All of which raises the question: is there an internal split within the Second Circuit on copyright issues?
Now, some of the infringing material was blatantly obvious, such as the presence of a song by the Beatles on MP3tunes servers at a time when no Beatles tracks had been licensed for digital download anywhere in the world. 9 The Court in EMI held this could be “reasonably concluded” to be red flag knowledge that required affirmative action by MP3tunes. 10
Similarly, there had been no major label distribution of MP3’s before 2007, but MP3tunes had scores of them on their servers. Despite acknowledging that there was no “continuing affirmative duty to monitor its servers for infringement,” 11 the Court in EMI nevertheless held that
“The jury could comply with that instruction and still find that MP3tunes was required to disable access to pre–2007 songs by “act[ing] expeditiously to remove, or disable access to” the pre–2007 songs “upon obtaining such knowledge or awareness.” 12
As to the concept of what is a “repeat infringer,” the panel in EMI widens the net considerably: 13
- “Copyright infringement is a strict liability offense in the sense that a plaintiff is not required to prove unlawful intent or culpability.”
- “[A] user does not have to share copyrighted works in order to infringe a copyright.”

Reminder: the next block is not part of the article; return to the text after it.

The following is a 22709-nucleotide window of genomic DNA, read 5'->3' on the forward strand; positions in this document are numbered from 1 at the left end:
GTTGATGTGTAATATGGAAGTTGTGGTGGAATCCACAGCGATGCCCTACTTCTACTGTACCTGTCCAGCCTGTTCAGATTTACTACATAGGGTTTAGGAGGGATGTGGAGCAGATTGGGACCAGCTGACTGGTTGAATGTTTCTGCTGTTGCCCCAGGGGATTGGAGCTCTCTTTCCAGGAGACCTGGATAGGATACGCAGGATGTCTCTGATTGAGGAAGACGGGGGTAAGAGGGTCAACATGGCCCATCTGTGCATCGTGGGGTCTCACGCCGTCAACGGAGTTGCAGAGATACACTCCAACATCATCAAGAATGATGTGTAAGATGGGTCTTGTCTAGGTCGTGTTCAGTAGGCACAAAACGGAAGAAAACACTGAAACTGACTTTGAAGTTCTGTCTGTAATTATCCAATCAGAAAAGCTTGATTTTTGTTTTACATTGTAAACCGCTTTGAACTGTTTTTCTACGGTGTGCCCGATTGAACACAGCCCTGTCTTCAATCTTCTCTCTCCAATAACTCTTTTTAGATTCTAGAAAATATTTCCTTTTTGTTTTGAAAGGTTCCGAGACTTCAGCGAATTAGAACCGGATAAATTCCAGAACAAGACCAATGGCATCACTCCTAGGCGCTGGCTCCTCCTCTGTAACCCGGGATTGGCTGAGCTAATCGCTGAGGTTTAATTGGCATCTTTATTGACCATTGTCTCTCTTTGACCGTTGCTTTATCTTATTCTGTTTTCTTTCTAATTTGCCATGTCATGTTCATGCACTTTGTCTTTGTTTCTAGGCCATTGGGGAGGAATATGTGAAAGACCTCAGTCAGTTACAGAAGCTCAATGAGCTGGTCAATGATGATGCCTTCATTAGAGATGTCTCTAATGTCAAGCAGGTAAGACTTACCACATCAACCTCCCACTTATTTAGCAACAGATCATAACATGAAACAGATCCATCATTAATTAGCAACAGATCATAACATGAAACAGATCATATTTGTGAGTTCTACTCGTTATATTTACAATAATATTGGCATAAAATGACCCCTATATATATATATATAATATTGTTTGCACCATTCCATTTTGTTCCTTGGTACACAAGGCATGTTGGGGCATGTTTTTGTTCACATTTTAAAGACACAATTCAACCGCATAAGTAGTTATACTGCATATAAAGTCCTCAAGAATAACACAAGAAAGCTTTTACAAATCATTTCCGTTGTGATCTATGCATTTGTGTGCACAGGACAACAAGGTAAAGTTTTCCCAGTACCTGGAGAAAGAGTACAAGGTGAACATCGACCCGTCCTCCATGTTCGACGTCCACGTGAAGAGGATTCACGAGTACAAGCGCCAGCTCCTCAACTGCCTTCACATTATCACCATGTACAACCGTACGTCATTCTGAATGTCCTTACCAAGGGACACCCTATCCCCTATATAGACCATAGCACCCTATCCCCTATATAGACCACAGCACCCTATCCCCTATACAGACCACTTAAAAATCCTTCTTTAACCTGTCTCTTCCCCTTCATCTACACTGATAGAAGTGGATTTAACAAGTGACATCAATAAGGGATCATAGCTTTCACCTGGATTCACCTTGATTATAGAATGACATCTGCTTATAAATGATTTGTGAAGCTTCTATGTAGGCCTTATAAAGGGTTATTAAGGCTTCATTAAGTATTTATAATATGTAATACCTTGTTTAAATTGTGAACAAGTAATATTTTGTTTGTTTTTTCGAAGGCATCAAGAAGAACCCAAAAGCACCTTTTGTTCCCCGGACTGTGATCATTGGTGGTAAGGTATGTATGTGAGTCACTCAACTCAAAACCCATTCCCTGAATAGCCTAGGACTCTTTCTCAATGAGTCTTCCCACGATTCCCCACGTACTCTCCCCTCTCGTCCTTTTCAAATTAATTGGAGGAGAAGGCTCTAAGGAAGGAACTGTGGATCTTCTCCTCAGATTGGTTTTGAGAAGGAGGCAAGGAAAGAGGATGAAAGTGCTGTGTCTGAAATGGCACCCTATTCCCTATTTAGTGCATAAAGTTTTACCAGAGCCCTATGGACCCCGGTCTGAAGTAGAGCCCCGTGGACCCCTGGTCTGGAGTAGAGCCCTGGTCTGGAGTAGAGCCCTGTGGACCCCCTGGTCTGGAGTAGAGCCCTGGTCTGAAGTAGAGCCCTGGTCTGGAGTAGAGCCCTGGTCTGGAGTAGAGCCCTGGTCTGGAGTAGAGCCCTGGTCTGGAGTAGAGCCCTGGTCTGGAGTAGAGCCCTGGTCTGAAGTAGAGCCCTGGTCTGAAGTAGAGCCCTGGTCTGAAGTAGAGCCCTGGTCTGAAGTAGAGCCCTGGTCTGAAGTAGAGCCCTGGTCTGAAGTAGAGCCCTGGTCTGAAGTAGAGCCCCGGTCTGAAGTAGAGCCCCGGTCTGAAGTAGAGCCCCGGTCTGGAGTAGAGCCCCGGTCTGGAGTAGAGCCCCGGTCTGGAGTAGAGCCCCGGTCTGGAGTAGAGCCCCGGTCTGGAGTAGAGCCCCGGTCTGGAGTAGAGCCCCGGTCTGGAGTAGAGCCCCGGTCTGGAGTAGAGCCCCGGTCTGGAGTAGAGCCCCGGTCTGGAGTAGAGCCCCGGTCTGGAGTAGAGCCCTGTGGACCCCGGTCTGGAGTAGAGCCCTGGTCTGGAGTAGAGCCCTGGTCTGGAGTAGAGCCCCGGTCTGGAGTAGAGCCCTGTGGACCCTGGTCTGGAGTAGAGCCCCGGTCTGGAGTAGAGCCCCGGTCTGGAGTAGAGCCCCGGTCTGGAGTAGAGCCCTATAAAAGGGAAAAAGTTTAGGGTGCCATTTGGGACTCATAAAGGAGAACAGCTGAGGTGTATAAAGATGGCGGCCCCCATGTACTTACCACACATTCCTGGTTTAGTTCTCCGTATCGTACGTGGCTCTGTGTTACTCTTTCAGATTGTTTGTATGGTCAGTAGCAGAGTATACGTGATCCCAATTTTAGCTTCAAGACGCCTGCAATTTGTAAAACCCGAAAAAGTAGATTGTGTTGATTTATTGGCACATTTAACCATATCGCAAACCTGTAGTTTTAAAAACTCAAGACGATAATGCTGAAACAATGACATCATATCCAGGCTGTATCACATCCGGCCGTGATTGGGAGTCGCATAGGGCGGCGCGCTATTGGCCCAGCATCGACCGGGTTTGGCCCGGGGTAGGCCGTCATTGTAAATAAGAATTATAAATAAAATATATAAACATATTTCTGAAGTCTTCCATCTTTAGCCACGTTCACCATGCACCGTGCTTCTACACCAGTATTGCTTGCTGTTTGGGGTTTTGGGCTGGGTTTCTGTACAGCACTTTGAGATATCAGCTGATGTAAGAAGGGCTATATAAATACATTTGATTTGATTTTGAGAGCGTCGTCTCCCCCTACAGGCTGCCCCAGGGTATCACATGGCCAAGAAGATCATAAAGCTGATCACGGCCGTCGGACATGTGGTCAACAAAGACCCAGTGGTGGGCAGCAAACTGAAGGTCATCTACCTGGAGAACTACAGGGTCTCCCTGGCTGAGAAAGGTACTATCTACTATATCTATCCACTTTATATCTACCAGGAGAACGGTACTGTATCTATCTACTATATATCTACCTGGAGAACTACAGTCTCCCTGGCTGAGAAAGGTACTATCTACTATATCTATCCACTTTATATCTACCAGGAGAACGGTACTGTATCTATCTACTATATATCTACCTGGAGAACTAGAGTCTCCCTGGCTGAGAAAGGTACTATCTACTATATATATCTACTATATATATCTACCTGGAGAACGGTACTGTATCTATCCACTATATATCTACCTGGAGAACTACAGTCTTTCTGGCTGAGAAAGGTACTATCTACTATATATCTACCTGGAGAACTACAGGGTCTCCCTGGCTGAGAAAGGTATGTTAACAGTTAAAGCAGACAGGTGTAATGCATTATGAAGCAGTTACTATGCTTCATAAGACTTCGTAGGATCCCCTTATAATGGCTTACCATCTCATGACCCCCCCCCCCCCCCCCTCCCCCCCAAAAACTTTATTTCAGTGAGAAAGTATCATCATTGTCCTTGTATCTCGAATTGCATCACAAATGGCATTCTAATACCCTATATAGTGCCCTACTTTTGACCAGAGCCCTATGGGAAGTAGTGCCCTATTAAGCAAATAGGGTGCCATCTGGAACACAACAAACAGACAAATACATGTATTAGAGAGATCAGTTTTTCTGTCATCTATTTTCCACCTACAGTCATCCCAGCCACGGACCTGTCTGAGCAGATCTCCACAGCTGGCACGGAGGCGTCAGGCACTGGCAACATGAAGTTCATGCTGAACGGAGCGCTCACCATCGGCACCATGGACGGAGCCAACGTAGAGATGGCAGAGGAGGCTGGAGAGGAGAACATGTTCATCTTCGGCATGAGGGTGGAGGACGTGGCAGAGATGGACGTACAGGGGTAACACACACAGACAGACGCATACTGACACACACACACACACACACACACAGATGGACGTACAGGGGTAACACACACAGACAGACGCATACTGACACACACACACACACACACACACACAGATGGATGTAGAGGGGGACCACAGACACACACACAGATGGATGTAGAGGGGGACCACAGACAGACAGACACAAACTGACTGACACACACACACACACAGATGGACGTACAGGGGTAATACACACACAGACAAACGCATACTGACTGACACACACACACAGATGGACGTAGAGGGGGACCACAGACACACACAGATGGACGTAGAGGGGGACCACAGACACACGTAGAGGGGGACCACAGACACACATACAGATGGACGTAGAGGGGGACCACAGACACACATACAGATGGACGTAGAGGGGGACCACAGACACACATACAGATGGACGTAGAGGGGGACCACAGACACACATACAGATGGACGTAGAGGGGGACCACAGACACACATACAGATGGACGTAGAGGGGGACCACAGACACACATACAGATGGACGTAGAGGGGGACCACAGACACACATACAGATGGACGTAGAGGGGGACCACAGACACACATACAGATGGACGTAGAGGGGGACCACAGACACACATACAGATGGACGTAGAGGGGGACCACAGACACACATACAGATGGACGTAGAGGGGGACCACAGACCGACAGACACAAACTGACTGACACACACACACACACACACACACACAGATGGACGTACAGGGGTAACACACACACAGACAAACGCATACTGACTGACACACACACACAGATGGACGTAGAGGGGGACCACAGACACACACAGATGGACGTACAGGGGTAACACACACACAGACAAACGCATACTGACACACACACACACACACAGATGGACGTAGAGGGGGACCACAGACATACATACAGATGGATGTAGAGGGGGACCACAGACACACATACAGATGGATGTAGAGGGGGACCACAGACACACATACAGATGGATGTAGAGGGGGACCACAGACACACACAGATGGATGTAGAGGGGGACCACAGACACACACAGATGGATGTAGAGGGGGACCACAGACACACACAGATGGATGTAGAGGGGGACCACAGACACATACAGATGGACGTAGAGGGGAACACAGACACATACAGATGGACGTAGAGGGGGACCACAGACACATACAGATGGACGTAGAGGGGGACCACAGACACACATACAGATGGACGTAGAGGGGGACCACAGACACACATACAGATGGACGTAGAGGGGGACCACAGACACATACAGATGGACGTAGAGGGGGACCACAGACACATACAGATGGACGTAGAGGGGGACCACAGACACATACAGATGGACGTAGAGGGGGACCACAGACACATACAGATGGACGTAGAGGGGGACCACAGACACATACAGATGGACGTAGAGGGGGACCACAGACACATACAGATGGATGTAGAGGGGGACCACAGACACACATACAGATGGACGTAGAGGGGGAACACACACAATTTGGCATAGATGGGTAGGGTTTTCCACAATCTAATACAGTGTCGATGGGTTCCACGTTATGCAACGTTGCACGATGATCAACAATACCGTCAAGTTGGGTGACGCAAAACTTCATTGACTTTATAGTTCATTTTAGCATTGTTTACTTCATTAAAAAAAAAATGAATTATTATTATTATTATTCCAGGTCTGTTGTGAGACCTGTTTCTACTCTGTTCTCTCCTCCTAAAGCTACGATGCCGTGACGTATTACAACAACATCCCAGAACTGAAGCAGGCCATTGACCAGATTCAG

- “In the context of this case, all it takes to be a ‘repeat infringer’ is to repeatedly upload or download copyrighted material for personal use.”
- “[The] ‘repeat infringer’ requirement is meant to deter those ‘who repeatedly or flagrantly abuse their access to the Internet through disrespect for the intellectual property rights of others.’” 14
- “The legislative history of the DMCA indicates that a ‘repeat infringer’ does not need to know of the infringing nature of its online activities, or to upload rather than download content.”
- “[N]one of our sister circuits has adopted the District Court’s definition of ‘repeat infringer’ to include only those who willfully infringe copyrights. To the contrary, the Seventh Circuit has suggested that the term covers users of file-sharing services who are ‘ignorant or more commonly disdainful of copyright.’” 15
Thus, the Court ruled that the finding of a failure to terminate “repeat infringers” was correct where “MP3tunes did not even try to connect known infringing activity of which it became aware through takedown notices to users who repeatedly created links to that infringing content in the sideload.com index or who copied files from those links.” 16
Perhaps the Court in EMI was influenced by the Defendant’s own announcement when starting MP3tunes.
“MP3.com guy back to rejuvenate MP3 business. Largest copyright infringer of all time back at it again. Lots of juicy press angles.” 17
Fairly screams “repeat infringer,” doesn’t it?
- Who’s On First? “Nobody” Says Court of Appeals ↩
- Forget What Congress Wrote, Forget What the Copyright Office Wrote; Court Of Appeals Re-Writes the Copyright Act ↩
- 2016 WL 6211836 Second Circuit Court of Appeal 2016 ↩
- Capitol Records v. Vimeo 2016 WL 3349368 Second Circuit Court of Appeals 2016 at 15 ↩
- EMI at 5 ↩
- Id. at 5-6 (emphasis added) ↩
- Vimeo at 13 ↩
- EMI at 7 ↩
- Id. ↩
- Id. ↩
- Id. ↩
- Id. ↩
- Id. ↩
- Citing S. Rep. 105–190, at 52 (1998); H.R. Rep. 105–551(II), at 61 (1998) (emphasis added). ↩
- EMI at 5 ↩
- Id. ↩
- Id. at 2 ↩